Guatemala - Preparation and Departure
August 15, 2004
|Flight KL0685 Amsterdam - México DF, MX0389 México DF - Guatemala|
What I write about preparation should not be taken as an inspiration - rather as a reminder, what unusual problems you can have and what is good to think about.
- Get an air ticket. Most regular flights from Europe require a transfer in the US. If you would need a visa to enter the US, consider one of the few direct flights to México (e.g. KLM from Amsterdam, Lufthansa from Frankfurt).
- Prepare the week of vacations. As for maps, they are difficult to obtain even in Guatemala. I found a simple folding map of Guatemala with a scale of 1:500.000 at 70 Q ($9) only in the third bookstore and according to locals, this is normal (nobody uses a map there). Download and print out a free detailed map of Guatemala (by region) from Czech map server before departure if you want to avoid problems.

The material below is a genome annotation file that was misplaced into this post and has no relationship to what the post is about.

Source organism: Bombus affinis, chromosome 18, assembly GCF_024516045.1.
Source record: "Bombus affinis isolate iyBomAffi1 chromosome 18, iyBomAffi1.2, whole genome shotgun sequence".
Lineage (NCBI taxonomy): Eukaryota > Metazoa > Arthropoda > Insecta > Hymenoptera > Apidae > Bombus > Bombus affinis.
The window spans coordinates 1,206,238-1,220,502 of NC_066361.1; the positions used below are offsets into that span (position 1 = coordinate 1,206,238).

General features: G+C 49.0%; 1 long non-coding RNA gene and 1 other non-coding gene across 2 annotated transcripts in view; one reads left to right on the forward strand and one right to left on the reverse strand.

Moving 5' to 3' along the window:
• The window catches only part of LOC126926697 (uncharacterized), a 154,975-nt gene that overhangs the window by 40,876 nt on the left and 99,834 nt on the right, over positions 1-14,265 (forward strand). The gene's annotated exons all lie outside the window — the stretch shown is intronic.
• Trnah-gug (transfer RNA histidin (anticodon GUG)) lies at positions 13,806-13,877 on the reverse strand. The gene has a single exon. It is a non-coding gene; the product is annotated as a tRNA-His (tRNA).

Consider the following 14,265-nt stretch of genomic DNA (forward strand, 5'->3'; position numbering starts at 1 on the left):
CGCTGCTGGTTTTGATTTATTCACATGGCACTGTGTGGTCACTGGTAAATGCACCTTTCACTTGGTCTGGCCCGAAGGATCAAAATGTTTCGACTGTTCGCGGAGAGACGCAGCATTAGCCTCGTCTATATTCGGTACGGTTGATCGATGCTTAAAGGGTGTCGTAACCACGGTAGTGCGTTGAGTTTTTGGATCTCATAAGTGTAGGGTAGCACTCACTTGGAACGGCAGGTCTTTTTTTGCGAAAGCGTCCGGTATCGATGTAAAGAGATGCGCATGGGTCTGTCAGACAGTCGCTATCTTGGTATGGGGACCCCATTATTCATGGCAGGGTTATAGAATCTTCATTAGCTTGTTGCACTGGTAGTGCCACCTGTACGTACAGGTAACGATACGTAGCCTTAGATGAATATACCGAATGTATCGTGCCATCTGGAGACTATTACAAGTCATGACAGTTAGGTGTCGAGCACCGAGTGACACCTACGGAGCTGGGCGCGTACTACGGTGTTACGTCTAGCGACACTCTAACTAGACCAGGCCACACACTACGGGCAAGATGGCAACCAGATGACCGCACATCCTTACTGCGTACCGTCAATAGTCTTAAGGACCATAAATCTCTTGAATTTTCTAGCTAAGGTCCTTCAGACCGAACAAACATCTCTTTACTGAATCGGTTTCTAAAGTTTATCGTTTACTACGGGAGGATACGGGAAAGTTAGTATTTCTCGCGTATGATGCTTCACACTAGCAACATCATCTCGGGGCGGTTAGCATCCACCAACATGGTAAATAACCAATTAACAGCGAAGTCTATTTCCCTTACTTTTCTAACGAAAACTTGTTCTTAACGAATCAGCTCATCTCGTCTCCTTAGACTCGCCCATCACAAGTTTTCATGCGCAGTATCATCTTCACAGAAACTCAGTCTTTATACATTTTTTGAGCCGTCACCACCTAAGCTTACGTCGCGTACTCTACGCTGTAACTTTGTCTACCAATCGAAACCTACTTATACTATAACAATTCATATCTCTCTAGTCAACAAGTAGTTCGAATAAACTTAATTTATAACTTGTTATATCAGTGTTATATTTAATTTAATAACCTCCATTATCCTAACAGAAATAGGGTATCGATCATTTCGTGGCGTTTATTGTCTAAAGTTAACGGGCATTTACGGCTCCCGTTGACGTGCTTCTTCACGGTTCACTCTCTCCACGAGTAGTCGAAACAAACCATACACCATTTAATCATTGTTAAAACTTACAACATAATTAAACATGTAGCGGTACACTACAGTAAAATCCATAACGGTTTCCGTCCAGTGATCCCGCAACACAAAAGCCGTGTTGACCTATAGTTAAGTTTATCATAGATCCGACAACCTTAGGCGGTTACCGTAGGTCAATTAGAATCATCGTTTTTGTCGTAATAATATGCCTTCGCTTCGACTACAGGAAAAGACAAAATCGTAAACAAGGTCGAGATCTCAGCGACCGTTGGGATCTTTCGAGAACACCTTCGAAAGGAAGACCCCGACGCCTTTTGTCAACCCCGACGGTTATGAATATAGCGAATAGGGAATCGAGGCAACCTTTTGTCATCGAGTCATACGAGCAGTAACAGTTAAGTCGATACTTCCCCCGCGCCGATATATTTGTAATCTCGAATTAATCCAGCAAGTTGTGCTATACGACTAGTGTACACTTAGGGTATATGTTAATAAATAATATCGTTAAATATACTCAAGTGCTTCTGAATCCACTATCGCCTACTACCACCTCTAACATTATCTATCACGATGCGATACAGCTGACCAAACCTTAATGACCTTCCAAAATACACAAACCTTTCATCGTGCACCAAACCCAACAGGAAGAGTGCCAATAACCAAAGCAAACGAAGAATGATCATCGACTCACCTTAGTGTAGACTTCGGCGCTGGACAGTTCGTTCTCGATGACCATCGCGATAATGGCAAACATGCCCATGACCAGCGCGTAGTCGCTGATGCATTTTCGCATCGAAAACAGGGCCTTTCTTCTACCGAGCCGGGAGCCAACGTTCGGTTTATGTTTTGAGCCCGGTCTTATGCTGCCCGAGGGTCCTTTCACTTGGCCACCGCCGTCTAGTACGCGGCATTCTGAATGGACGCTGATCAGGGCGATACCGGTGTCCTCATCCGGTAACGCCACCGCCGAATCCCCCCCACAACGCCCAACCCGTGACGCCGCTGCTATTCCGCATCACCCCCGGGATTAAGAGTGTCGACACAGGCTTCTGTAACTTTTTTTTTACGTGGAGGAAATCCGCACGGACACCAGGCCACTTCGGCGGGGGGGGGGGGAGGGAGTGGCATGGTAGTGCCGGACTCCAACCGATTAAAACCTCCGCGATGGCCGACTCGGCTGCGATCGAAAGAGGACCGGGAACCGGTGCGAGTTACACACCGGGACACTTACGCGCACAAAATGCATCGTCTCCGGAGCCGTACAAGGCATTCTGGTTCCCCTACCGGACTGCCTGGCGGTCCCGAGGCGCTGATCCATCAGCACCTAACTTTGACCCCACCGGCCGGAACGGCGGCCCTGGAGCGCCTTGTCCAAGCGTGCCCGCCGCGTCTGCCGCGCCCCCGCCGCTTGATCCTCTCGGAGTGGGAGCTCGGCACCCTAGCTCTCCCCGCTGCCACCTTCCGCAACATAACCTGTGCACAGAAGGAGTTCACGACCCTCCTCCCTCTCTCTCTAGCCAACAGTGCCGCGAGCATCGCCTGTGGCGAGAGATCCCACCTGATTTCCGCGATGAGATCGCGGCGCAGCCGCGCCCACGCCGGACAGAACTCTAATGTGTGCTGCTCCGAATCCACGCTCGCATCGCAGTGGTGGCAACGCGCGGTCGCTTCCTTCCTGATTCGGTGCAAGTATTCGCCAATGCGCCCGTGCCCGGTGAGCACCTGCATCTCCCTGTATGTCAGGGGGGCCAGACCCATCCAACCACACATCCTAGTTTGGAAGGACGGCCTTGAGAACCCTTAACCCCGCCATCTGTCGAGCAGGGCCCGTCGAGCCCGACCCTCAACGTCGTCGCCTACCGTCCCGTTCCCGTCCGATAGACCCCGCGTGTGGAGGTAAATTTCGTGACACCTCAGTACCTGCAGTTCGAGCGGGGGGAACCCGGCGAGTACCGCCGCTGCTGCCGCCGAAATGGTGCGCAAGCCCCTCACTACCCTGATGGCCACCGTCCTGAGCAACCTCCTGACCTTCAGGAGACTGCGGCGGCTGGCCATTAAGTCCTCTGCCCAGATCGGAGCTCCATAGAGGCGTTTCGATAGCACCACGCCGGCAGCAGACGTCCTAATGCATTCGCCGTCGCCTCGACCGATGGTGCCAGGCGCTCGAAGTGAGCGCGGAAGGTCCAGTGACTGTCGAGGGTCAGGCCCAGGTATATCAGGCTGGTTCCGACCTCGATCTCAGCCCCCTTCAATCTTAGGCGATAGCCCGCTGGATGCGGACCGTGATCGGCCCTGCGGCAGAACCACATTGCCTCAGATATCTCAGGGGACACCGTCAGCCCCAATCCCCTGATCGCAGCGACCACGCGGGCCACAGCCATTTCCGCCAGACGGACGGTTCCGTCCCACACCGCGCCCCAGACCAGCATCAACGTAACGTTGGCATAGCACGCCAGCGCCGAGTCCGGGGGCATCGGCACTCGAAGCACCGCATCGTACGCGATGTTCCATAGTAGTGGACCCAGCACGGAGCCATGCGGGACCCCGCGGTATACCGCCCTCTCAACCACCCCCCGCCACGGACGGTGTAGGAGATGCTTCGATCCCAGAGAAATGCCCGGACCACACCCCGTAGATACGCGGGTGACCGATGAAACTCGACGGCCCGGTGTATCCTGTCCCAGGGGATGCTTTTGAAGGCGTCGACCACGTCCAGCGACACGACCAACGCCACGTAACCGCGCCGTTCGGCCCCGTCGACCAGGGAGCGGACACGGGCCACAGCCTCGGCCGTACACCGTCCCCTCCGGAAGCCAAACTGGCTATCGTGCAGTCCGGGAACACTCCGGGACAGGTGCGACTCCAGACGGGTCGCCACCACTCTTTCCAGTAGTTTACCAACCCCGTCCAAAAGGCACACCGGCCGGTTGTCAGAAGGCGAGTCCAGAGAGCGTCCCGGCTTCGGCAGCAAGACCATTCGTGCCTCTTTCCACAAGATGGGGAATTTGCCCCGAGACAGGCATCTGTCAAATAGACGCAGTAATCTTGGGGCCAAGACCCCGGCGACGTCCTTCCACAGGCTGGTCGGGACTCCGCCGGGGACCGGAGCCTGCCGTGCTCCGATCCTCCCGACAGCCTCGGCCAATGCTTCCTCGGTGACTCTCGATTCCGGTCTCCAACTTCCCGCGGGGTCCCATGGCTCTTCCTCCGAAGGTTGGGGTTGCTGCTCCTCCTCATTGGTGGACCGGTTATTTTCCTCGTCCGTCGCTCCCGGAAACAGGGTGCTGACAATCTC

Instead of a guidebook, I downloaded several travel guides from the internet - several Czech reports, English-language Enjoy Guatemala and Bootsnall and finally official pages of Guatemala Tourism Visita Guatemala (in Spanish). I have certainly forgotten some resources, because it was finally 30 densely printed pages, but you will find further similar links with common search engines, further in this text or under the photographs.
I have not arranged any hotel, it was the task of my employer. If you come as tourists, I recommend Pension Dos Lunas ($10 per person in a two-bed room including breakfast and transport from the airport). Somebody recommended me Hotel Fenix in downtown. It should be OK, but take note that it is located in Zona 1, a high-crime area, which is better to avoid. So if I can recommend something, book the first night in Dos Lunas and try to get out of the city asap. You will find accommodation in the countryside much cheaper ($5 - $2) without reservations and without unnecessary risk.